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September 20, 2018

Obamacare Comes With a Hefty Price Tag


By Assemblyman Will Barclay (R-Pulaski)

The recent passage of Obamacare will provide 32 million uninsured individuals with health insurance coverage but it is also expected to cost $938 billion over the next 10 years. Despite the widespread opposition, controversy surrounding this bill, and the many economists and health care providers who advised that this legislation is not the answer to our nation’s healthcare problems, it passed Congress and was signed by the President.

The price tag for this healthcare is high and we will all share the burden. Taxes will increase substantially: The law increases investment income taxes; insurance companies will be taxed further, which will be passed onto the consumer; and an annual fee will be placed on health insurance providers and on manufacturers and importers of brand name drugs.

Not only will we realize more costs at the federal level, but this new law that broadly restructures healthcare in our country will have serious consequences on New York. Obamacare creates unfunded mandates for states. Nationally, the law adds 16 million new enrollees to Medicaid. The Division of Budget estimates it will cost New York approximately $300 million in the 2010-11 fiscal year and $400 million in the 2011-12 fiscal year through Medicaid mandates, among other things. We cannot afford this, especially at this time.

In a Gallop Poll released last week, nearly two thirds of Americans say the health care overhaul signed into law costs too much and expands the government’s role in health care too far. Economists predict this new law will stifle the economy and slow job growth as employers will be forced to provide health care options to employees or face a fine. Moreover, its constitutionality is in question.

I recently introduced a resolution urging Attorney General Andrew Cuomo to join state attorney generals across the nation in bringing lawsuits challenging the newly-passed federal healthcare law. A strong case can be made that the Patient Protection and Affordable Care Act is unconstitutional because it requires people to purchase services or products they may not want or face a penalty.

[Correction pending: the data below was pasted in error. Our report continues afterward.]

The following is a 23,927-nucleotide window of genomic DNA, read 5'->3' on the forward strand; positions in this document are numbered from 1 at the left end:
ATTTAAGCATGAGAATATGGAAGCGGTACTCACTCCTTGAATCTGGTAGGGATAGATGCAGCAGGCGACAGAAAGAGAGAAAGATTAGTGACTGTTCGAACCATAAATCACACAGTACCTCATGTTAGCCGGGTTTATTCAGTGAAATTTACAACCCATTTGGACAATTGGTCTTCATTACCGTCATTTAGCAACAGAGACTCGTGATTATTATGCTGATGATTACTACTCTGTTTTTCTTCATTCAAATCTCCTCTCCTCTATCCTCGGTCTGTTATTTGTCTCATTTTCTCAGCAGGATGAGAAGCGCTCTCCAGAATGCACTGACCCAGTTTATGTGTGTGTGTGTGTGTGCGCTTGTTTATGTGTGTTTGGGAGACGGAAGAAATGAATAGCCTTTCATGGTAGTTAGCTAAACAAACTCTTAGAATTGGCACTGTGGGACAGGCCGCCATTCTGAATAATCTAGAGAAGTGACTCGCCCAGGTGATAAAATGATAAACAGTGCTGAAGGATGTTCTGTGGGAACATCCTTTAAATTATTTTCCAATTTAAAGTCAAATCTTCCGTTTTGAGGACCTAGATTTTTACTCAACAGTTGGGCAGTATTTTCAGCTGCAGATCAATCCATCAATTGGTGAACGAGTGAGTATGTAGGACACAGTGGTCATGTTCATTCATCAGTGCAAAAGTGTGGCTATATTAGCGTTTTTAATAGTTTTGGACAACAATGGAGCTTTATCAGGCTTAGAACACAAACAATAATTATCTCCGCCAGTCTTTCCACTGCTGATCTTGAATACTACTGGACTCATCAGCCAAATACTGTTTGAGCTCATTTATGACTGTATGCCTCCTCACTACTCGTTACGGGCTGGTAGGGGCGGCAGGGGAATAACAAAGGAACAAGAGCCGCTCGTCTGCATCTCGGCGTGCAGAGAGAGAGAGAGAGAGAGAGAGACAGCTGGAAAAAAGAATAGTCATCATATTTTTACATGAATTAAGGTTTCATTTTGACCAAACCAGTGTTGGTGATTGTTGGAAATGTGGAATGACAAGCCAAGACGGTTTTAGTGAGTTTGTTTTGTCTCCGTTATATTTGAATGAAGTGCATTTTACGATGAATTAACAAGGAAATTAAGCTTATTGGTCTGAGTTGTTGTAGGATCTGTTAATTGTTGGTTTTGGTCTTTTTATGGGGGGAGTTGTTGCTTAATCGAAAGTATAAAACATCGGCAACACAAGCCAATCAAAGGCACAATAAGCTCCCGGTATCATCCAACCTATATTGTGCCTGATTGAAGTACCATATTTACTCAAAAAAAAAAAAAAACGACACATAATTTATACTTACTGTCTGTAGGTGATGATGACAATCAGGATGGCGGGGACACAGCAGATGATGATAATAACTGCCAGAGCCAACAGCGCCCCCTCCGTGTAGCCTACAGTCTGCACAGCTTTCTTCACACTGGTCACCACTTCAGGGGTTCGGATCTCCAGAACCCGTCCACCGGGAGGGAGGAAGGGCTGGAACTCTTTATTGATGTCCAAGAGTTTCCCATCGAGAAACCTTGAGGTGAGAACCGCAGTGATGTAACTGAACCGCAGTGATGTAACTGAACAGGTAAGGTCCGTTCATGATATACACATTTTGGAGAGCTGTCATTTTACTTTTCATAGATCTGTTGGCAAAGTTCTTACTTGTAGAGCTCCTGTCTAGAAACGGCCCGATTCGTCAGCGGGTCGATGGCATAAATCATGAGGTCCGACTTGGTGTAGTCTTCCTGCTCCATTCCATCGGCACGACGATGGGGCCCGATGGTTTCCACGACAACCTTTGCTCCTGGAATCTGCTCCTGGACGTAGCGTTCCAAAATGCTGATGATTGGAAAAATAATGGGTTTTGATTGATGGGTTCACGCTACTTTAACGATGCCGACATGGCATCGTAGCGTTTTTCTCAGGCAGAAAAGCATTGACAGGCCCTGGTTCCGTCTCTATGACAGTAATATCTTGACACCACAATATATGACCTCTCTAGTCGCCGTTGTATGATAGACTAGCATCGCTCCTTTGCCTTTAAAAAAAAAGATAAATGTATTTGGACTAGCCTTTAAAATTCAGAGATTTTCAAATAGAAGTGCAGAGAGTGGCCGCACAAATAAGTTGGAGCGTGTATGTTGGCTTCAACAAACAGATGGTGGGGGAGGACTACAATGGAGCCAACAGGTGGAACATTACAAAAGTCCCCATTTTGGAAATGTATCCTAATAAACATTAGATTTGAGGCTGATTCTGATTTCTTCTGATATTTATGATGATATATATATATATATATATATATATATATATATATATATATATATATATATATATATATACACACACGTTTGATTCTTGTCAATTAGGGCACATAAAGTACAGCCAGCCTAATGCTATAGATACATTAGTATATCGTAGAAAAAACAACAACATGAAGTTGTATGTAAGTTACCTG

The teeth this new law gives the Internal Revenue Service is also disconcerting. Reports indicate the law will enable the IRS to hire 16,000 additional agents and auditors to: increase audits performed; verify if Americans are carrying “acceptable” health care coverage; and confiscate tax refunds. By 2016, families can be fined as much as $2,085 if they do not show proof of having legitimate insurance coverage. Similarly, employers with more than 50 employees must provide health insurance or pay a fine of $2,000 per worker annually if any worker receives federal subsidies to purchase insurance. As one legal expert recently stated, the legislation’s requirement that individuals buy health insurance exceeds the federal government’s power to regulate interstate commerce under the U.S. Constitution.

I urge Attorney General Coumo to join other states to fight this law. I am not alone in this matter. The slim majority by which this legislation passed has given rise to legislation that would repeal the new healthcare law. In the meantime, states can file a lawsuit which challenges the constitutionality of such a law. I urge constituents to contact our state attorney general’s office and to have our state to join other states in a similar lawsuit.

To contact the State Attorney General’s Office, write to Office of the Attorney General, The Capitol, Albany, NY 12224-0341 or visit its web site to submit your thoughts at www.ag.ny.gov/online_forms/email_ag.jsp or call 1-800-771-7755. If you have any questions, comments or concerns regarding this or any other state matter, or if you would like to be added to my mailing list, contact me by mail at 200 North Second Street, Fulton, 13069, by e-mail at [email protected], or by phone at (315) 598-5185.

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